Bankruptcy is a legal process whereby debtors and creditors are able to seek a resolution of a business that is unable to meet its current financial obligations. There are different sections of the Bankruptcy law in the United States, separated into chapters, which govern the procedures by which debtors can wind up their affairs and liquidate or restructuring themselves and their debt. These are commonly referred to as Chapter 7 and Chapter 11 bankruptcy respectively. While federal law governs most of the bankruptcy process, there are also nuances based on State laws. This might involve property exemptions or eligibility requirements themselves. Bankruptcy petitions are filed in Federal bankruptcy courts which are located in various districts depending on which State the debtor resides.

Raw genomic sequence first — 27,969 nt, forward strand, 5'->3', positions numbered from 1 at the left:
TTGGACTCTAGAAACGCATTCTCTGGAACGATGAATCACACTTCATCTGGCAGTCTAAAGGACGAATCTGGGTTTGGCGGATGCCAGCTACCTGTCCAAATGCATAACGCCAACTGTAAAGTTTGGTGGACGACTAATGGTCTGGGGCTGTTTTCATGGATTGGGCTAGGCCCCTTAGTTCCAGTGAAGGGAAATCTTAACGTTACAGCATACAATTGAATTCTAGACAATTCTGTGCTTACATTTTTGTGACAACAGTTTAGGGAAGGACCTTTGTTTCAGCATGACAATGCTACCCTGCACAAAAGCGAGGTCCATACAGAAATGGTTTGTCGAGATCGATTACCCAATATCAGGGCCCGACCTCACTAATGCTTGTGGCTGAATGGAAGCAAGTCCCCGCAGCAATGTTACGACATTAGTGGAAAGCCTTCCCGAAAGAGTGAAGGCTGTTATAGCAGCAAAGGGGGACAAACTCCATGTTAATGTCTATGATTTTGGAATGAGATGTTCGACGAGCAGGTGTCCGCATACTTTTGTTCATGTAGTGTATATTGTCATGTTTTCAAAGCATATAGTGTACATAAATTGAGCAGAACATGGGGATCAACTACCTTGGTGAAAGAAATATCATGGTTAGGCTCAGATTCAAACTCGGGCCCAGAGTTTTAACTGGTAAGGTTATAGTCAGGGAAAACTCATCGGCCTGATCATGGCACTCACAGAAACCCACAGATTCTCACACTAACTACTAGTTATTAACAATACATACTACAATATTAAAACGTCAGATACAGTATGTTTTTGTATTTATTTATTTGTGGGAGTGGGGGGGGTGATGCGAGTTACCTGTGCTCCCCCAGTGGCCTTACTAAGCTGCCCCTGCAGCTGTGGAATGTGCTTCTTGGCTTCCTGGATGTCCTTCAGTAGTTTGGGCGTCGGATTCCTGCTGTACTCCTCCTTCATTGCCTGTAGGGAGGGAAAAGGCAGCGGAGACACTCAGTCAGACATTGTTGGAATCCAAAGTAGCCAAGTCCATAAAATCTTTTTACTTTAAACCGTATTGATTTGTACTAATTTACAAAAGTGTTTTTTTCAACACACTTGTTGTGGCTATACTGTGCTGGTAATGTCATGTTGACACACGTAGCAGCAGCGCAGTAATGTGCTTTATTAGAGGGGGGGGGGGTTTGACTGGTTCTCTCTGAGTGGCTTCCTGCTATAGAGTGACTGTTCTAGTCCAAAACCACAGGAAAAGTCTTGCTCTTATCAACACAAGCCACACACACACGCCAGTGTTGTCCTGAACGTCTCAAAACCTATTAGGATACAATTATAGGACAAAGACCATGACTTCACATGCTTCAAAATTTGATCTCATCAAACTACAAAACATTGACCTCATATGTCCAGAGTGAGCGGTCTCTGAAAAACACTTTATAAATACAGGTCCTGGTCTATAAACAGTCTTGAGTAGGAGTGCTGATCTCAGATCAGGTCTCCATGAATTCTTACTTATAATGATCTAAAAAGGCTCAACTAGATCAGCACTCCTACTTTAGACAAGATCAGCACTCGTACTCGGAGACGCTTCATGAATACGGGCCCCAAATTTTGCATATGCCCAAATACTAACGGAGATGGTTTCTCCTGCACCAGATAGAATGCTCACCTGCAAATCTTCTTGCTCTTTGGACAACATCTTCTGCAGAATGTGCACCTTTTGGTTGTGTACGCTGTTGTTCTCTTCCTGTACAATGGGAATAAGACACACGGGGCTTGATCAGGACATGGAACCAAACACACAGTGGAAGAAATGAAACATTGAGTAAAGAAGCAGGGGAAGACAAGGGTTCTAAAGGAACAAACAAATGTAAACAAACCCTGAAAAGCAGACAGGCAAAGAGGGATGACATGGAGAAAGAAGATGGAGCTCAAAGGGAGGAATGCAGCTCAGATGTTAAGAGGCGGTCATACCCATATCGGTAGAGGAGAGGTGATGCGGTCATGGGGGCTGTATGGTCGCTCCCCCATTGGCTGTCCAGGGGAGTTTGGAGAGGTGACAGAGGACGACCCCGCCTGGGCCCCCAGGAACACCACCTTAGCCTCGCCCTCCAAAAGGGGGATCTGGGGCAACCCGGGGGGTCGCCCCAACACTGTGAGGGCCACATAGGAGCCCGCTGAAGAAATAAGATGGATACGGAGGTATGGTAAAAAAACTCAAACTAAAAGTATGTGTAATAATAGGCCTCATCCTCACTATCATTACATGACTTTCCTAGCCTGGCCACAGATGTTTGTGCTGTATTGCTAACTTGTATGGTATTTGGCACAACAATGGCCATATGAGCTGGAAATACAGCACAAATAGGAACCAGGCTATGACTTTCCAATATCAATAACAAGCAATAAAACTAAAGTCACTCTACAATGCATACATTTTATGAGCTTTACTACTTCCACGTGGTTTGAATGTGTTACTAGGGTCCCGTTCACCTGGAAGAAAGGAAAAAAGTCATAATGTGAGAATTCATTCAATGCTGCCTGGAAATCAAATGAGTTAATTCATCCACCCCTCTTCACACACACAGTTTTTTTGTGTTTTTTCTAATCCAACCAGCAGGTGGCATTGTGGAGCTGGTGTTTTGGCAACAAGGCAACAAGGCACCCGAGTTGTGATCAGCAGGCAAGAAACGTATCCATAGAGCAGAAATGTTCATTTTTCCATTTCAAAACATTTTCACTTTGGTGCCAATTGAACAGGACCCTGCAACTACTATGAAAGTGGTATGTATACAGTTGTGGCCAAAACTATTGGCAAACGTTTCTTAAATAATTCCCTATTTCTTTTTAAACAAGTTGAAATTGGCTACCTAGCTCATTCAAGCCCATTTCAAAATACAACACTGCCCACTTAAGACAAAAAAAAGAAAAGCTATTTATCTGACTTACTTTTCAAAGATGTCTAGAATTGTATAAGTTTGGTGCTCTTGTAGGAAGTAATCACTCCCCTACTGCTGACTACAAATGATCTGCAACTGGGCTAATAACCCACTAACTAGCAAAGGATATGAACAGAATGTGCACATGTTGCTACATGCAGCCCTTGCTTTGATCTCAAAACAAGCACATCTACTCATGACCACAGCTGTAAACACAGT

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Bankruptcy is a process whereby a debtor can obtain relief in some way from the financial obligations they owe. There are various types of bankruptcy – some involve complete liquidations – and others involve restructuring or reorganization of debts. The principle and policy behind the bankruptcy system is to get debtors a so-called second chance when a set of rigorous legal requirements are met. Those legal requirements are primarily based on the federal bankruptcy code (with some state law overlap). The underlying goal is to make sure debtors are honest, transparent and qualify for bankruptcy. If so, there is a framework in place to facilitate the process of either discharged debt completely or entering into an approved plan to repay debts on different terms than previously accepted.